One of the most fundamental services on a TCP/IP network is name service. It is the service that translates hostnames into IP addresses. In Chapter 3, "Login Services," we configured telnet and ftp. Without name service, a user connecting to crow enters telnet 172.16.5.5
With name service, that same command is telnet crow
The result is the same. In either case, the user connects to the host at address 172.16.5.5. But most users prefer hostnames because they are easier to remember and easier to use. This is particularly true in the global Internet. It is possible to guess that http://www.sybex.com/ is a valid name, but there is no intuitive way to guess the address 126.96.36.199.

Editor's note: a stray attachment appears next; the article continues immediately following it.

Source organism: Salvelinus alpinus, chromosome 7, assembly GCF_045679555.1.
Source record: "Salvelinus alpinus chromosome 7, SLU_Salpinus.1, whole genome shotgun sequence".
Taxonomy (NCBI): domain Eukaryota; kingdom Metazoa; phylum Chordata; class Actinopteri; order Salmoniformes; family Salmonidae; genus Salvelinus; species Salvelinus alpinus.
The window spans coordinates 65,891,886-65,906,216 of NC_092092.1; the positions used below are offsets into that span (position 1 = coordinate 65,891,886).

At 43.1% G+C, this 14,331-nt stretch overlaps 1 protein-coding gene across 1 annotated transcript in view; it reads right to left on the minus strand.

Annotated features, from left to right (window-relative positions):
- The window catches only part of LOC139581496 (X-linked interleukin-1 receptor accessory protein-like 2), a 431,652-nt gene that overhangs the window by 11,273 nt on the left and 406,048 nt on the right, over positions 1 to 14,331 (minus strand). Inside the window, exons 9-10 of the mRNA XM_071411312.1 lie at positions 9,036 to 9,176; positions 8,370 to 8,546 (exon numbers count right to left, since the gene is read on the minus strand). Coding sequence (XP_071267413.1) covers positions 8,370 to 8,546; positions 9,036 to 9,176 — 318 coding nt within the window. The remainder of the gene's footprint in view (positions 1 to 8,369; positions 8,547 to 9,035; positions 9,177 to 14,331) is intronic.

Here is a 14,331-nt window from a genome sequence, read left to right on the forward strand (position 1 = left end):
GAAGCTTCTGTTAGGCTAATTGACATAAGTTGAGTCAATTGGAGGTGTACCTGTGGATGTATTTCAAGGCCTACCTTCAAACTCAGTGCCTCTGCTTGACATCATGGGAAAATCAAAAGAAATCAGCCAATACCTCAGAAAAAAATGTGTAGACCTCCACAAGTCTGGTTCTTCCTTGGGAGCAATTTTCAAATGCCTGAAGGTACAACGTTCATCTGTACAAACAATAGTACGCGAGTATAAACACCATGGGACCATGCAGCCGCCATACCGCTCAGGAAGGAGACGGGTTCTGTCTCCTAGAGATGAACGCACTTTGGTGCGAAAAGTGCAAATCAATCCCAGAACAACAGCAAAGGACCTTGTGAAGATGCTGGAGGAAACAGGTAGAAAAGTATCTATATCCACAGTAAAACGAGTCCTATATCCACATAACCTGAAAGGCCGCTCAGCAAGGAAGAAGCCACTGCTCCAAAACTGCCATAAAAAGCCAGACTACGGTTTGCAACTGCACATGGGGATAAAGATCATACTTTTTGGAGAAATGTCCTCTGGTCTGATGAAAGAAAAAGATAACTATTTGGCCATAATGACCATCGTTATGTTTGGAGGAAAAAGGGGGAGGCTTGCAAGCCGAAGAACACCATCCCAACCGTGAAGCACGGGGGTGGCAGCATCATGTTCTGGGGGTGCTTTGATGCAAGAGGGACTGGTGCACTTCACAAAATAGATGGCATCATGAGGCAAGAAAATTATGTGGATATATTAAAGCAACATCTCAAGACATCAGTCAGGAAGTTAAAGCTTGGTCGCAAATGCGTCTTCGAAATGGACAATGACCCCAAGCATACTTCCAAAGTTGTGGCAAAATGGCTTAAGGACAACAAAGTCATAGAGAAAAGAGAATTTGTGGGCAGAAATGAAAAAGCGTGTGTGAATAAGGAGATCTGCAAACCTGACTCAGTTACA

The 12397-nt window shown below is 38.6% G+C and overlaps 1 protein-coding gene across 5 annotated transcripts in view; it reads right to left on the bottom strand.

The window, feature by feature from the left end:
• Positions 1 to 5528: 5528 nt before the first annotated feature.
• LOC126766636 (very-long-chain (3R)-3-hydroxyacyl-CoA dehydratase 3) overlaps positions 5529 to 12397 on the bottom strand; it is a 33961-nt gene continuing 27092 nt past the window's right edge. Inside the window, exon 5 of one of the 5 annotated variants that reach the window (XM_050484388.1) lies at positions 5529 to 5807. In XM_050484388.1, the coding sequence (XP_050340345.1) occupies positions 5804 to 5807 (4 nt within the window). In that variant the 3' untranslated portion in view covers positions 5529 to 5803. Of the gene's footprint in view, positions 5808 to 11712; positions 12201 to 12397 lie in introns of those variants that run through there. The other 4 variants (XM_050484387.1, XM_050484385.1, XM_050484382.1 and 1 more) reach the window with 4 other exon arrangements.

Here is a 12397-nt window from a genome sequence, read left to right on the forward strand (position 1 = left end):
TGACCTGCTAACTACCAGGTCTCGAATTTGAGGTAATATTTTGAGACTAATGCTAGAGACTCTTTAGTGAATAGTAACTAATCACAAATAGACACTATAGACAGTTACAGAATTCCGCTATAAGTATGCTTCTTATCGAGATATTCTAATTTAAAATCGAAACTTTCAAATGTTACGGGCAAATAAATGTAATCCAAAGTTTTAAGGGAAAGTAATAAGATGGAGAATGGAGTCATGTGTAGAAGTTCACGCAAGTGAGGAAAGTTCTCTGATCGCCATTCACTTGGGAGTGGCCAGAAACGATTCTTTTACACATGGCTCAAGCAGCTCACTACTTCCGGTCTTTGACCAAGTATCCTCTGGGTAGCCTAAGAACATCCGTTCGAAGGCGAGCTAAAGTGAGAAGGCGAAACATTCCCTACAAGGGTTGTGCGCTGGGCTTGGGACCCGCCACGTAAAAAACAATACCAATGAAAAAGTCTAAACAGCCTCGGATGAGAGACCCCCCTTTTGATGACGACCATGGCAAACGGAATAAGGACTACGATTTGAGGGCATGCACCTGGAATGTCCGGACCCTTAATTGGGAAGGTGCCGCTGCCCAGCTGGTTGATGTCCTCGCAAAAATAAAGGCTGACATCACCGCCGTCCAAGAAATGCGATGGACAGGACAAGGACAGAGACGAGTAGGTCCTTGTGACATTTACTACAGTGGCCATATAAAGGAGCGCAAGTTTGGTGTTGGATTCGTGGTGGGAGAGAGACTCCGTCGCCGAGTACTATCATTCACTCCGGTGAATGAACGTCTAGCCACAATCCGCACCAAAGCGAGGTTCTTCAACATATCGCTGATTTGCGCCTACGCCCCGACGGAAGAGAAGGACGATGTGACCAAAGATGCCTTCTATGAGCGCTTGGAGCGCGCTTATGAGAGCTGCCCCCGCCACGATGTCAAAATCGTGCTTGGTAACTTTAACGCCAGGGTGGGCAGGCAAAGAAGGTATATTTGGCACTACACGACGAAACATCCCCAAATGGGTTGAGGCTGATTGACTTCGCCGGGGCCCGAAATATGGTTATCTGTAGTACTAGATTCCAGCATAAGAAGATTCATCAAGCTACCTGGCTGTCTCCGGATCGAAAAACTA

Linux systems use two techniques to convert hostnames to addresses: the host table and the Domain Name System (DNS). The /etc/hosts file is a table that maps names to addresses. It is a simple text file that is searched sequentially to match hostnames to IP addresses. The Domain Name System is a hierarchical, distributed database system with thousands of servers across the Internet, handling name and address queries. DNS is far more important than the host table for the operation of the Internet, but both services play a role. This chapter's discussion of name services begins with a quick look at the host table.
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